"if it feels wrong, it probably is" - numerous Codeweavers' developers
The framework we use at Codeweavers is the excellent Moq, therefore when something is difficult to mock we are forced by the framework to write an adapter. We use an interface for testing, then create a concrete type which simply invokes the hard to test code such as static code, third party libraries and resources that are expensive to set up. There are some ways ways in C# to get around this, but they involve black magic and should be avoided at all costs unless you are deeply entangled in legacy code. A refactoring would be preferable over hard to test code.
The process of writing an adapter around hard to test code is a standard practice, we do it all the time as we are forced to by the unit testing framework. Some frameworks we use at Codeweavers such as ASP.NET MVC are designed with testability in mind, so unlike scenarios where you cannot test code easily, the MVC framework makes it possible. In a recent feature myself and a fellow colleague wrote some code within a controller which relied on some of the controllers' (the MVC framework) internals.
Rather than abstracting this into a class which we inject to make testing easier we went the route of setting up a complex, messy and tedious routing test fixture. Why you ask? Maybe it was the fact it was possible to test. Had it been straight up impossible or much harder, then introducing an abstraction would have been the obvious solution. The code in question was a small method that depending on the somewhat complex and unique routing values performed on a certain response. Fast forward a week later and the feature is to be expanded.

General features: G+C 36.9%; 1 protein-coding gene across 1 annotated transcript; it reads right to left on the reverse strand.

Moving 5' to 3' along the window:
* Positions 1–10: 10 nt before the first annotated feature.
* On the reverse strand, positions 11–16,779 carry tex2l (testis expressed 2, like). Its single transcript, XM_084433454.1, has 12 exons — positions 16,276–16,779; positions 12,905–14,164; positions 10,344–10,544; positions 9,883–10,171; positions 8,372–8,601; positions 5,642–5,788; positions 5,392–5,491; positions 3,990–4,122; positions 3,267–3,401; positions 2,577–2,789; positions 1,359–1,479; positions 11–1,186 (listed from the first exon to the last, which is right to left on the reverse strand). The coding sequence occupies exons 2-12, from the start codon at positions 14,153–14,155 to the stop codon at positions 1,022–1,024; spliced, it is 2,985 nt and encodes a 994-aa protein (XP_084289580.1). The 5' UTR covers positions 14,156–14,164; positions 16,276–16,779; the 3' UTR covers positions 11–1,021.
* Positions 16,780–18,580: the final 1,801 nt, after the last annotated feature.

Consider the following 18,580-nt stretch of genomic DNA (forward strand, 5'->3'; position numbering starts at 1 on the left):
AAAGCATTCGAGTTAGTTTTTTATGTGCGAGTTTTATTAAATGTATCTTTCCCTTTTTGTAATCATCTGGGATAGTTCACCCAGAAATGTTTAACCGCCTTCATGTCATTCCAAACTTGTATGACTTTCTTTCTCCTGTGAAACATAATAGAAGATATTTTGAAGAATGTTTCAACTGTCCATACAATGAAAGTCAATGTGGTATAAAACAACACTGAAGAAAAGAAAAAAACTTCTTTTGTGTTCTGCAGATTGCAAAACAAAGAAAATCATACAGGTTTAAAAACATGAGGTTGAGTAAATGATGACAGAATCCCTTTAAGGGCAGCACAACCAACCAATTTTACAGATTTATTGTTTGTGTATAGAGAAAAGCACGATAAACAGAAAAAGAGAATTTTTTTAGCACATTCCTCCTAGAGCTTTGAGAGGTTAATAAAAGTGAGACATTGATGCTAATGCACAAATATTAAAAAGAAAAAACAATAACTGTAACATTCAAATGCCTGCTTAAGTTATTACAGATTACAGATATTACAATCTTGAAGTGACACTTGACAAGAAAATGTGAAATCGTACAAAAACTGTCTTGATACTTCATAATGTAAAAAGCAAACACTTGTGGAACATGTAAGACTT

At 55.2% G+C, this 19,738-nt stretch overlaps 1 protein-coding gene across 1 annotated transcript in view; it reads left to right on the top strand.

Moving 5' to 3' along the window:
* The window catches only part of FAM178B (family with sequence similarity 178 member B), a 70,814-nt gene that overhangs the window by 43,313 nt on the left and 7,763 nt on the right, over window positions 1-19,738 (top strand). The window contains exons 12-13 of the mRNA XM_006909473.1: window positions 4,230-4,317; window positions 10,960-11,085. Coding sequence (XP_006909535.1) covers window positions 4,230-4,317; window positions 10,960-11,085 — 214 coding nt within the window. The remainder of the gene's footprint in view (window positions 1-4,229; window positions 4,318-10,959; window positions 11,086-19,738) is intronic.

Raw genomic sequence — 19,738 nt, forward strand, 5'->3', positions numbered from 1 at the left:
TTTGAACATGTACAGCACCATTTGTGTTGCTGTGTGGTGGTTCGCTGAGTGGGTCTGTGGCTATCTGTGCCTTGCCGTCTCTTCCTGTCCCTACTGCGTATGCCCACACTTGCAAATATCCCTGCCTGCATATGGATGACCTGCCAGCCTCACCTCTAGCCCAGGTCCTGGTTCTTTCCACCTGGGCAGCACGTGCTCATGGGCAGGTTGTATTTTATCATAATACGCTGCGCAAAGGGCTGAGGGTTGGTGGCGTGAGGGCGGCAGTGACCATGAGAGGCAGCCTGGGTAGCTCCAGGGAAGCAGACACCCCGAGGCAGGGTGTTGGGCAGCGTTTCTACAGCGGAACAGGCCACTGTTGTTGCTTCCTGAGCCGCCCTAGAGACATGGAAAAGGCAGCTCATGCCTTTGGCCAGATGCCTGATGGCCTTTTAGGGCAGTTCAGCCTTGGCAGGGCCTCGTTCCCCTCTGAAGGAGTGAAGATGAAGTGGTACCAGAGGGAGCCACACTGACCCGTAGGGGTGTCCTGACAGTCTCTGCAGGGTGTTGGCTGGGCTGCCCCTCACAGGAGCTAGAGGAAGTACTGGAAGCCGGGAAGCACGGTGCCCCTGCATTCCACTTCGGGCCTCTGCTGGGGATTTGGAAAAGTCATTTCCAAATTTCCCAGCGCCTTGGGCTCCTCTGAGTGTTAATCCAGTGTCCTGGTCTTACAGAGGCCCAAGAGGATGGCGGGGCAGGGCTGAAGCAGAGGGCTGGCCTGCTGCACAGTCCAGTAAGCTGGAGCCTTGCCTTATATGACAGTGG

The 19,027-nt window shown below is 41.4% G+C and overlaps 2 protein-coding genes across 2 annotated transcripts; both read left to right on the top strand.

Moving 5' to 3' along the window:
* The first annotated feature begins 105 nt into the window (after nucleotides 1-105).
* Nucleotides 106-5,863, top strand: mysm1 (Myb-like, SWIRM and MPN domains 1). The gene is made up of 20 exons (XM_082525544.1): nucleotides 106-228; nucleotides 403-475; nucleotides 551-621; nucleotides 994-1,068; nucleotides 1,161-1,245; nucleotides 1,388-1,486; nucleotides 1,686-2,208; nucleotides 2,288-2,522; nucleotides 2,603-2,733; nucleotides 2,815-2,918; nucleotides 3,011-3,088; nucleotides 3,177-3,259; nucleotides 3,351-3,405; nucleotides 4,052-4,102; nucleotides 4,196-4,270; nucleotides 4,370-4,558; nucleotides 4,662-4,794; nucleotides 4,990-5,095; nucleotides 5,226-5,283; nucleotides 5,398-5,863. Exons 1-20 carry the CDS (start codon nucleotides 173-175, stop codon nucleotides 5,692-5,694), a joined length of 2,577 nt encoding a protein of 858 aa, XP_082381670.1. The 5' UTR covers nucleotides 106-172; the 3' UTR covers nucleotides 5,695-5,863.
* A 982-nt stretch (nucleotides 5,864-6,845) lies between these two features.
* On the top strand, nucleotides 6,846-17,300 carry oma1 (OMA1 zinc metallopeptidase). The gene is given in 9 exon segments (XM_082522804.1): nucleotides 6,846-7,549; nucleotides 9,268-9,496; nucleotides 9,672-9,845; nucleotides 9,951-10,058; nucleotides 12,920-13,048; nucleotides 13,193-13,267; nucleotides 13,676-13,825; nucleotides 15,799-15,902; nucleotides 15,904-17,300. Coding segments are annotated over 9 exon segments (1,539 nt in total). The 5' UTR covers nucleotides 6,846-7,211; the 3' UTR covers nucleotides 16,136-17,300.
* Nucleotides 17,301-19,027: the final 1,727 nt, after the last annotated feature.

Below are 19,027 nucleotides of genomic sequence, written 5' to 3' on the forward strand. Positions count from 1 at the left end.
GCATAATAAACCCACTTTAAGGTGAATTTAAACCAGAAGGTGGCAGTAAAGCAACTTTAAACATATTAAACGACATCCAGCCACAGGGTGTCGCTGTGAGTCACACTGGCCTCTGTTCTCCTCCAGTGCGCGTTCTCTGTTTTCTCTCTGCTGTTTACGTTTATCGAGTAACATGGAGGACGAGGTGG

We were back were we started, the new feature needed more setup that relied on the framework, and in turn once this production code was changed, the old test fixture would need updating. The very thought of this made me feel tired, fed up and generally annoyed that the test code was harder to write than the actual production code! While the code did not feel right, the actual process was a by the book approach, so it must have been right. Taking a step back myself and my new pairing partner decided for a different approach. Lets abstract the controller internals we need and inject this into the controller. In turn our code would read better and the tests would be easy to construct.
Having made this refactoring the tests were still green. The refactoring was a great success. Now the test fixture set up consisted of a few simple lines. All the complex framework specific nonsense had disappeared. Getting to this stage took a bit of thought with regards the implementation, but we got there non the less. Having made this change, we wrote the next tests with such ease and joy it actually felt fun, enjoyable and completely stress free. Just how programming should be.
For the production code, as the framework is test friendly we had some unit tests around the concrete object used in production. For scenarios where this is not possible, a high level acceptance test to ensure things are wired up correctly would suffice. Either way we should always be confident when using code we do not own that it is correct, providing we use it correctly. After all, this will be heavily tested by the third party or so we hope. Manual testing will catch any integration issues with third party code with any luck.
The whole process was staggering, I was blown away by my ignorance. I knew the best
practices, yet I chose to depend on concrete
implementations rather than abstractions. After this session the whole theory behind
mocking roles and not types [pdf]
became so much clearer. This is yet one more revelation to add to the list. Every time I
Mock<name>, stop and think. Do I own the type? If not then maybe
there is an abstraction waiting to escape, after all it will save a lot of pain.